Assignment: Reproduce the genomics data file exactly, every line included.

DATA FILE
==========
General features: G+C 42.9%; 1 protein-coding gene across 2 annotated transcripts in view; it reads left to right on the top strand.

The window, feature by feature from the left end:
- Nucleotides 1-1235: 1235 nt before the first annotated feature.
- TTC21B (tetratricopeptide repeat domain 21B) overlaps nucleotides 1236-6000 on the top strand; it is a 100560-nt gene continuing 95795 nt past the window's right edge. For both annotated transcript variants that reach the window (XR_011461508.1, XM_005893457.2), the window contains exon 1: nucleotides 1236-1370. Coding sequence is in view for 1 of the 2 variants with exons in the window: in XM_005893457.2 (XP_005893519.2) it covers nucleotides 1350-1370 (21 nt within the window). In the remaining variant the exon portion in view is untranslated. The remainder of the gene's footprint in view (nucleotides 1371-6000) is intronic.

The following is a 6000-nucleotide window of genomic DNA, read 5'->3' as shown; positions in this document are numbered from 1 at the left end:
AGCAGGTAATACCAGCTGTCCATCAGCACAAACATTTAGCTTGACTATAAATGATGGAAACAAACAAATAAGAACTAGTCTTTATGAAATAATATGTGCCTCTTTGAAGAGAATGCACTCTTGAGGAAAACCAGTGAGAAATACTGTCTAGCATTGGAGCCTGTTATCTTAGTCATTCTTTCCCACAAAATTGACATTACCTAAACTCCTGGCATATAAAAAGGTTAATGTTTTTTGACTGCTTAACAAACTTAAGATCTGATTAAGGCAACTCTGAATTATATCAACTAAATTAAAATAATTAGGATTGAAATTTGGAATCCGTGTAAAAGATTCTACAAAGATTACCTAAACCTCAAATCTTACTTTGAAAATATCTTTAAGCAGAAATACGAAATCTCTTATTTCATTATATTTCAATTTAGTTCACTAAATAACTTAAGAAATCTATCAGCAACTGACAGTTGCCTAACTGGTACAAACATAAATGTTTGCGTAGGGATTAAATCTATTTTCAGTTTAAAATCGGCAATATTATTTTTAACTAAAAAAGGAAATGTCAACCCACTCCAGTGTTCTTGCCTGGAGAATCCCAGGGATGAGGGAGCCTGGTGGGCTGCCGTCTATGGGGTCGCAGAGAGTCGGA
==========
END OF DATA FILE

General features: G+C 42.9%; 1 protein-coding gene across 2 annotated transcripts in view; it reads left to right on the top strand.

The window, feature by feature from the left end:
- Nucleotides 1-1235: 1235 nt before the first annotated feature.
- TTC21B (tetratricopeptide repeat domain 21B) overlaps nucleotides 1236-6000 on the top strand; it is a 100560-nt gene continuing 95795 nt past the window's right edge. For both annotated transcript variants that reach the window (XR_011461508.1, XM_005893457.2), the window contains exon 1: nucleotides 1236-1370. Coding sequence is in view for 1 of the 2 variants with exons in the window: in XM_005893457.2 (XP_005893519.2) it covers nucleotides 1350-1370 (21 nt within the window). In the remaining variant the exon portion in view is untranslated. The remainder of the gene's footprint in view (nucleotides 1371-6000) is intronic.

The following is a 6000-nucleotide window of genomic DNA, read 5'->3' as shown; positions in this document are numbered from 1 at the left end:
AGCAGGTAATACCAGCTGTCCATCAGCACAAACATTTAGCTTGACTATAAATGATGGAAACAAACAAATAAGAACTAGTCTTTATGAAATAATATGTGCCTCTTTGAAGAGAATGCACTCTTGAGGAAAACCAGTGAGAAATACTGTCTAGCATTGGAGCCTGTTATCTTAGTCATTCTTTCCCACAAAATTGACATTACCTAAACTCCTGGCATATAAAAAGGTTAATGTTTTTTGACTGCTTAACAAACTTAAGATCTGATTAAGGCAACTCTGAATTATATCAACTAAATTAAAATAATTAGGATTGAAATTTGGAATCCGTGTAAAAGATTCTACAAAGATTACCTAAACCTCAAATCTTACTTTGAAAATATCTTTAAGCAGAAATACGAAATCTCTTATTTCATTATATTTCAATTTAGTTCACTAAATAACTTAAGAAATCTATCAGCAACTGACAGTTGCCTAACTGGTACAAACATAAATGTTTGCGTAGGGATTAAATCTATTTTCAGTTTAAAATCGGCAATATTATTTTTAACTAAAAAAGGAAATGTCAACCCACTCCAGTGTTCTTGCCTGGAGAATCCCAGGGATGAGGGAGCCTGGTGGGCTGCCGTCTATGGGGTCGCAGAGAGTCGGA